Third degree burns involve the epidermis (outermost layer of skin) and extend down through the entire dermis. The burned area will appear leathery and feel dry, and may appear white or brownish in color. These burns are not painful due to destruction of nerve endings. Severe scarring, infection, contractures and amputation are possible complications of third degree burns.Cooling the Burn
Regardless of the degree of burn, all burns require initial cooling to prevent extension of the burn down into deeper layers and underlying structures. Cooling may be accomplished with the use of cold running water (at home) or cold compresses (towels or cloths can be used at home). If burns are extensive, the burn victim must be monitored for hypothermia (abnormally low body temperature).Once the burn has been cooled sufficiently, it should be covered with a clean, dry dressing or sheet. All third degree burns should be assessed in hospital.
Initial care at the hospital involves assessment of airway, breathing and circulation.
• provision of supplementary oxygen if oxygen levels are low (victims of smoke inhalation may require assistance or mechanical ventilation to breathe)
• assessment of airway (mouth, throat, trachea, lungs) if the victim was burned in a fire
• intravenous therapy (provides a route for fluid resuscitation, pain medications and other medication)
• vital signs, including temperature, pulse, blood pressure, respiratory rate and oxygen saturation
Fluid resuscitation is needed for burns in children that are greater than 10% of the total body surface area (greater than 15% in adults). The amount of fluid given is calculated according to the patient’s weight and the total body surface area of the third degree burn. The Parkland formula is frequently used to determine the amount of fluid to be provided when a patient has suffered a third degree burn and is adjusted according to vital signs, urine output and other factors. Burn Treatment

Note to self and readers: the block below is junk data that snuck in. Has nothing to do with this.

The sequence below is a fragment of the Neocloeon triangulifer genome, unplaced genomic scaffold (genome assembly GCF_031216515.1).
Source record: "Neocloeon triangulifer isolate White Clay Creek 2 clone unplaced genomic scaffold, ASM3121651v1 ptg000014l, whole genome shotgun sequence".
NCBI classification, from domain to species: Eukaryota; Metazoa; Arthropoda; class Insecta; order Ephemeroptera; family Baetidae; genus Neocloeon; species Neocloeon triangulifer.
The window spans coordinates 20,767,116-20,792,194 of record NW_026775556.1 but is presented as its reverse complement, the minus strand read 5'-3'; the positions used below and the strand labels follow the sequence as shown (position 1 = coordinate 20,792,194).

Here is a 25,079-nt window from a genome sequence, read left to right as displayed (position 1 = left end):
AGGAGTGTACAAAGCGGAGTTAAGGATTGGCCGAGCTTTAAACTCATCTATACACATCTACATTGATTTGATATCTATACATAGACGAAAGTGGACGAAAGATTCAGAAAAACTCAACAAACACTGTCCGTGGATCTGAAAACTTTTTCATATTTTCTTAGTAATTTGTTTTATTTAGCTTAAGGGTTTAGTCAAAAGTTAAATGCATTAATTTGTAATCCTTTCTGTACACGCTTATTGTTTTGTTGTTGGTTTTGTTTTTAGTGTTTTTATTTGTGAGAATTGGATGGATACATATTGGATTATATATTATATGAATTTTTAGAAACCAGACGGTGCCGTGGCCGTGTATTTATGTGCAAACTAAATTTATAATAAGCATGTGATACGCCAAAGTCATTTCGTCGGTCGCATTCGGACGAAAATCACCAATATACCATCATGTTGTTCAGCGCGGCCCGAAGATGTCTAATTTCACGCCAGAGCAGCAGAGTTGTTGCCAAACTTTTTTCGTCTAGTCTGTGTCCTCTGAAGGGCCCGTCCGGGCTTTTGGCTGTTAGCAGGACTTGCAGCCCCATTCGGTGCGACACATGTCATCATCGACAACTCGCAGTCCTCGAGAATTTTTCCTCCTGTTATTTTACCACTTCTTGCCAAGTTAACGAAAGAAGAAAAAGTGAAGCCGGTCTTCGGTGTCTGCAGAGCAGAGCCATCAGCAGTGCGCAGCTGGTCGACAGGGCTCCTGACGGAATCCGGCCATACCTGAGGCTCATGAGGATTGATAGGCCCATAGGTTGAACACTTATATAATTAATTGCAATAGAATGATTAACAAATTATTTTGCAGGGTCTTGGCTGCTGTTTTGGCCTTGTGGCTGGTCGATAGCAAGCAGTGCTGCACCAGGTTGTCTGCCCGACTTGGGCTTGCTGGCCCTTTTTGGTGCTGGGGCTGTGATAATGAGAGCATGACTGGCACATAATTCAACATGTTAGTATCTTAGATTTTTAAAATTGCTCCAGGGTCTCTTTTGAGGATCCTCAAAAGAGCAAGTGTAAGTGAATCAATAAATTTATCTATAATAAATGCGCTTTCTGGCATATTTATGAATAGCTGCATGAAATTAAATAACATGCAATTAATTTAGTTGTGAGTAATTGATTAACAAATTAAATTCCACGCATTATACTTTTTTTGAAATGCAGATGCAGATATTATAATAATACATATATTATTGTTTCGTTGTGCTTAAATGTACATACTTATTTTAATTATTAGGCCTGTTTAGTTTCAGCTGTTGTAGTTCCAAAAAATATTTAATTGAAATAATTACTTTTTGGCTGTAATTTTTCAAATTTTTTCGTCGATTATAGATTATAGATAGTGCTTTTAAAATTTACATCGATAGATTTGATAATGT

Once the burn has been cooled, any dead skin present will be removed (debrided) and a dressing will be applied to the burn. If it is likely that a third degree burn is going to require surgery, no topical medications or creams are applied.
• Pain medication- can be given intravenously once an IV has been started (Morphine or Fentanyl are often used)
• Catheter- a catheter may be inserted into the bladder measure urine output, which helps determine if fluid resuscitation is adequate
• Tetanus prophylaxis- a tetanus shot may be given as burn wounds are prone to tetanus
• Antibiotics- some physicians will begin antibiotics as prophylaxis against infection in third degree burns (although this practice is somewhat controversial)
Early surgical closure of burn wounds may be necessary. In addition, burns that are circumferential (involving the entire circumference of a limb, for example) may require escharotomy (surgical incising of scar tissue) to prevent impairment of circulation below the burn wound, which could cause tissue death necessitating amputation. Preparing the patient for surgery may begin in the emergency room and surgery may take place once the patient with third degree burns has been stabilized.